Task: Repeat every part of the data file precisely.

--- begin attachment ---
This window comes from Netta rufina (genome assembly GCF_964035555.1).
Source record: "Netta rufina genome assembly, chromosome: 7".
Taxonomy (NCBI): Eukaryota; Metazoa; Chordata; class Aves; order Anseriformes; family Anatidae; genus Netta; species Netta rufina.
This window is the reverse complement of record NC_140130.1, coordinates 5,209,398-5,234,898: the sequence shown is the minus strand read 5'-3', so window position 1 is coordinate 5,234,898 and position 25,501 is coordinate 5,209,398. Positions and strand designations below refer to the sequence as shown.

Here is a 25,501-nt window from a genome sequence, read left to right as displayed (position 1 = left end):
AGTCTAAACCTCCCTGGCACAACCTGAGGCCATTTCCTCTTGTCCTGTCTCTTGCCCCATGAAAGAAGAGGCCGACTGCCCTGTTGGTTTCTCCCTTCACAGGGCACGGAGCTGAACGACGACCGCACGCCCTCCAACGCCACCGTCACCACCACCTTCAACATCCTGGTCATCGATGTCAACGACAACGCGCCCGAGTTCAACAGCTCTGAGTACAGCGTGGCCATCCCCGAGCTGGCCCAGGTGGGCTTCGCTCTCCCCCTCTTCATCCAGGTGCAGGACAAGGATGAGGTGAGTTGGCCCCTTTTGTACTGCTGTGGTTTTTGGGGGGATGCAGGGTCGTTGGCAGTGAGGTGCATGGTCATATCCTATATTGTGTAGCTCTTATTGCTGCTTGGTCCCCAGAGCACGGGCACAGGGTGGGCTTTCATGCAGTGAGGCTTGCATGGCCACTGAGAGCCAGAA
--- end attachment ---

This window comes from Netta rufina (genome assembly GCF_964035555.1).
Source record: "Netta rufina genome assembly, chromosome: 7".
Taxonomy (NCBI): Eukaryota; Metazoa; Chordata; class Aves; order Anseriformes; family Anatidae; genus Netta; species Netta rufina.
This window is the reverse complement of record NC_140130.1, coordinates 5,209,398-5,234,898: the sequence shown is the minus strand read 5'-3', so window position 1 is coordinate 5,234,898 and position 25,501 is coordinate 5,209,398. Positions and strand designations below refer to the sequence as shown.

Here is a 25,501-nt window from a genome sequence, read left to right as displayed (position 1 = left end):
AGTCTAAACCTCCCTGGCACAACCTGAGGCCATTTCCTCTTGTCCTGTCTCTTGCCCCATGAAAGAAGAGGCCGACTGCCCTGTTGGTTTCTCCCTTCACAGGGCACGGAGCTGAACGACGACCGCACGCCCTCCAACGCCACCGTCACCACCACCTTCAACATCCTGGTCATCGATGTCAACGACAACGCGCCCGAGTTCAACAGCTCTGAGTACAGCGTGGCCATCCCCGAGCTGGCCCAGGTGGGCTTCGCTCTCCCCCTCTTCATCCAGGTGCAGGACAAGGATGAGGTGAGTTGGCCCCTTTTGTACTGCTGTGGTTTTTGGGGGGATGCAGGGTCGTTGGCAGTGAGGTGCATGGTCATATCCTATATTGTGTAGCTCTTATTGCTGCTTGGTCCCCAGAGCACGGGCACAGGGTGGGCTTTCATGCAGTGAGGCTTGCATGGCCACTGAGAGCCAGAA